Nigeria’s whistle-blower plan to pay citizens to report corruption is off to a great start

The real impact of corruption.
The real impact of corruption.
Image: Reuters/Afolabi Sotunde
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Nigeria’s problems with corruption are well-documented. In a bid to buck the trend, Nigeria’s ministry of finance recently decided to try a new approach: allowing citizens who report corruption-related offenses earn a cut from the recovered loot.

The hope was that the whistle-blowing policy, put in place two months ago, would provide agencies like the Economic and Financial Crimes Commission (EFCC) with actionable tips to track and recover stolen government funds. So far, it appears to be working. Last week, EFCC retrieved $9.8 million from Andrew Yakubu, former group managing director of Nigeria’s state oil company, thanks to whistle-blowing.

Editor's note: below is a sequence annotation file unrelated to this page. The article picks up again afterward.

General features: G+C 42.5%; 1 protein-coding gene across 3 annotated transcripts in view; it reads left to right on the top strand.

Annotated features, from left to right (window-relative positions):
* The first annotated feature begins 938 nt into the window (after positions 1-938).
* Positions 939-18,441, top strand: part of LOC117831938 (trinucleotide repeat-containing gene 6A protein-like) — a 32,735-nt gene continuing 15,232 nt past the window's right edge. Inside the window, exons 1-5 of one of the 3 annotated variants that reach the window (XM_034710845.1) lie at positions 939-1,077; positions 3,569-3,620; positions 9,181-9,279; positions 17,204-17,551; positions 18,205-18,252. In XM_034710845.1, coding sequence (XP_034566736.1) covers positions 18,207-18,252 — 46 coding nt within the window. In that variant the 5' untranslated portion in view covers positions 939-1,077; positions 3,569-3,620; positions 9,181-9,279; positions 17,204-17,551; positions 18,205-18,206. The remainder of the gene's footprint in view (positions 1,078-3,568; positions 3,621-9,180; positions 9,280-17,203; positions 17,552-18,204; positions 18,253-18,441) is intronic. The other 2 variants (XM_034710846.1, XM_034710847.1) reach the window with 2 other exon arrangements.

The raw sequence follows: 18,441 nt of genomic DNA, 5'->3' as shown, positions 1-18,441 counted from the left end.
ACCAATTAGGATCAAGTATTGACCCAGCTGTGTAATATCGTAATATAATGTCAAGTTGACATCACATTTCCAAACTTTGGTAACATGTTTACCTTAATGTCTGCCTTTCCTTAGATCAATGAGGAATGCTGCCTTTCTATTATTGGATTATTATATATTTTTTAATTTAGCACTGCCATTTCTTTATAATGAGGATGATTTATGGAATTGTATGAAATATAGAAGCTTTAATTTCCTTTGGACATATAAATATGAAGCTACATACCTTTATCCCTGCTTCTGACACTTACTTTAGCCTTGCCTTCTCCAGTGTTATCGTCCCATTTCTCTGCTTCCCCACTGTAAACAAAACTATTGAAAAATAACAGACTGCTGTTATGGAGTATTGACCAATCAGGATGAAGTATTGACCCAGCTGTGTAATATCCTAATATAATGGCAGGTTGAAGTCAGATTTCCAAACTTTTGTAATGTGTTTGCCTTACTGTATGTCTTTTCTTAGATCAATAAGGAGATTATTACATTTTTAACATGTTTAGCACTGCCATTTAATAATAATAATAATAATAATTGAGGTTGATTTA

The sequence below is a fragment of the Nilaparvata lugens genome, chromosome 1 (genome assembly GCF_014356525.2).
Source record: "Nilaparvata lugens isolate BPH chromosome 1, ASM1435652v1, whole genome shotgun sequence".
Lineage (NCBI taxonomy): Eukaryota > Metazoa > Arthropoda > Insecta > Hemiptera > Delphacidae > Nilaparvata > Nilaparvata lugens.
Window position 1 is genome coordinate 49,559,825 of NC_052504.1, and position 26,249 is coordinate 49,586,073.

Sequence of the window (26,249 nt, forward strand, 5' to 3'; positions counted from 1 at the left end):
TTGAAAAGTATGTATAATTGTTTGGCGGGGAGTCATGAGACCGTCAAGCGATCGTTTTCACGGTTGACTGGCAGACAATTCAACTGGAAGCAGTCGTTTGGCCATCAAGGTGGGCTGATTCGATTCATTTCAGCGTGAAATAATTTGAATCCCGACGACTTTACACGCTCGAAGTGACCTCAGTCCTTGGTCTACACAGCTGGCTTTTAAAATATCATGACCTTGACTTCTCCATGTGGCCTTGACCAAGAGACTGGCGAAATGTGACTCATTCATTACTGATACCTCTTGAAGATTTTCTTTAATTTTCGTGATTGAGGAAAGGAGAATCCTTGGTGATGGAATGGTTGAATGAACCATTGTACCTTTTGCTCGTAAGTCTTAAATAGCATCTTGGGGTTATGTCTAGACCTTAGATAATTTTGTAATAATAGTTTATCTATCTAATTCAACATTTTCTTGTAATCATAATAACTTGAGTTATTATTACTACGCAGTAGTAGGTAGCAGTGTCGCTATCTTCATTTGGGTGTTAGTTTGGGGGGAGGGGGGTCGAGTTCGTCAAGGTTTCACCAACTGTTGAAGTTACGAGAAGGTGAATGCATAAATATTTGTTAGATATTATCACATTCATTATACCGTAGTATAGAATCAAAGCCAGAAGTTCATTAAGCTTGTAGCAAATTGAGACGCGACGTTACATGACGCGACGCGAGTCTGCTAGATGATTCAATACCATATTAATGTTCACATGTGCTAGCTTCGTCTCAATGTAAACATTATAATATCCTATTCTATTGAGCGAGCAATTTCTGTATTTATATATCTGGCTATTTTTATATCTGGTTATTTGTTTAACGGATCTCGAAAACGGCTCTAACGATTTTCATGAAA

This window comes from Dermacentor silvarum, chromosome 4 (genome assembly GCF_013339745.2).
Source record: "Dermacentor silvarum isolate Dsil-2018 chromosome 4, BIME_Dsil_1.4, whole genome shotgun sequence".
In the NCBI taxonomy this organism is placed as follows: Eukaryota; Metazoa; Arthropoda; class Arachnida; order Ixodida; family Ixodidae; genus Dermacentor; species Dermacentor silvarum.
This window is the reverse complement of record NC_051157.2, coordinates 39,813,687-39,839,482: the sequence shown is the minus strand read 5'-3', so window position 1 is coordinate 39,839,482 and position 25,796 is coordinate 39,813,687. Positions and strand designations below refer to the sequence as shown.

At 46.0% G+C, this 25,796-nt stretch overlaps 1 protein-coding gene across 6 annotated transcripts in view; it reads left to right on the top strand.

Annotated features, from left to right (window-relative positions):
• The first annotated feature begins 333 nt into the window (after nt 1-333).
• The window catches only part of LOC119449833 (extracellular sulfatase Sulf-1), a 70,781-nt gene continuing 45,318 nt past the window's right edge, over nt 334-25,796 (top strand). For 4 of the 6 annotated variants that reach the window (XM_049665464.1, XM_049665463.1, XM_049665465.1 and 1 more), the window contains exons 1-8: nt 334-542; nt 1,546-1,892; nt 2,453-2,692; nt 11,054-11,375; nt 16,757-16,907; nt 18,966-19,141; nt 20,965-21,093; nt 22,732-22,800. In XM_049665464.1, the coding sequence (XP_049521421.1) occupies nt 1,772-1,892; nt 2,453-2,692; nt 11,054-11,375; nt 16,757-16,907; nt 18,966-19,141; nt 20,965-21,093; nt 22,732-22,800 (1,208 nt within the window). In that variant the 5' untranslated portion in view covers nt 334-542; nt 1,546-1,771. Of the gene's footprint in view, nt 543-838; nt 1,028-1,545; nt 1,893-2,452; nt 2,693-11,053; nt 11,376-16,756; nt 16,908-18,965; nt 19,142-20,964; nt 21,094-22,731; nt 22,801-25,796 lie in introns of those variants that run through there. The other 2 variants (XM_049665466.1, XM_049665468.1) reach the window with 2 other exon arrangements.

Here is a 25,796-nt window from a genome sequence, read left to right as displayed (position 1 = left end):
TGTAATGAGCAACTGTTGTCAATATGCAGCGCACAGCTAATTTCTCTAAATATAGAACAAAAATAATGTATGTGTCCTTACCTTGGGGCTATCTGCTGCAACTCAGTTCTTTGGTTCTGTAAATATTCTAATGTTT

Cash recovered from Yakubu Andrew by EFCC.
Cash recovered from Yakubu Andrew by EFCC.
Image: EFCC/Facebook.

Including Yakubu’s loot, Lai Mohammed, Nigeria’s minister of information, says the whistle-blowing policy has led to the recovery of over $180 million from various corrupt individuals.

To report corruption, whistle-blowers need to provide key information via a secure online portal. Offenses that can be reported include mismanagement of public funds and assets, violation of financial regulations, solicitation of bribes, and manipulating data and records. When tips lead to the successful recovery of ill-gotten funds, whistle-blowers are entitled to “between 2.5-5% of amount recovered.” The ministry of finance also promises whistle-blowers that “confidentiality will be maintained to the fullest extent possible within the limitations of the law.”